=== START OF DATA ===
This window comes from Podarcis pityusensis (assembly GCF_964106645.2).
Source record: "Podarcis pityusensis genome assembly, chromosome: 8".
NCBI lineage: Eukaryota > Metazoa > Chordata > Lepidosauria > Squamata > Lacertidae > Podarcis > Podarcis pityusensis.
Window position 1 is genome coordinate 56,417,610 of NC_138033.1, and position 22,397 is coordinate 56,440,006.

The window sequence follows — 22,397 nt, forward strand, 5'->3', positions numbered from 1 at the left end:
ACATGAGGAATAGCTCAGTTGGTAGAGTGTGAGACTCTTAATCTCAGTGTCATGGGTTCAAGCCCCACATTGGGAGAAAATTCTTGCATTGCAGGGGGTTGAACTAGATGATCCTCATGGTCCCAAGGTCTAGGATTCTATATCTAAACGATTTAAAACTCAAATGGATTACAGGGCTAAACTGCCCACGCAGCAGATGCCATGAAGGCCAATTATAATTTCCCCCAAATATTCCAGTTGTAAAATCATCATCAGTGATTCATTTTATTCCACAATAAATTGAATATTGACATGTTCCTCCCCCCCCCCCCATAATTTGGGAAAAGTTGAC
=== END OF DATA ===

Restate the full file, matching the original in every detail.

This window comes from Podarcis pityusensis (assembly GCF_964106645.2).
Source record: "Podarcis pityusensis genome assembly, chromosome: 8".
NCBI lineage: Eukaryota > Metazoa > Chordata > Lepidosauria > Squamata > Lacertidae > Podarcis > Podarcis pityusensis.
Window position 1 is genome coordinate 56,417,610 of NC_138033.1, and position 22,397 is coordinate 56,440,006.

The window sequence follows — 22,397 nt, forward strand, 5'->3', positions numbered from 1 at the left end:
ACATGAGGAATAGCTCAGTTGGTAGAGTGTGAGACTCTTAATCTCAGTGTCATGGGTTCAAGCCCCACATTGGGAGAAAATTCTTGCATTGCAGGGGGTTGAACTAGATGATCCTCATGGTCCCAAGGTCTAGGATTCTATATCTAAACGATTTAAAACTCAAATGGATTACAGGGCTAAACTGCCCACGCAGCAGATGCCATGAAGGCCAATTATAATTTCCCCCAAATATTCCAGTTGTAAAATCATCATCAGTGATTCATTTTATTCCACAATAAATTGAATATTGACATGTTCCTCCCCCCCCCCCCATAATTTGGGAAAAGTTGAC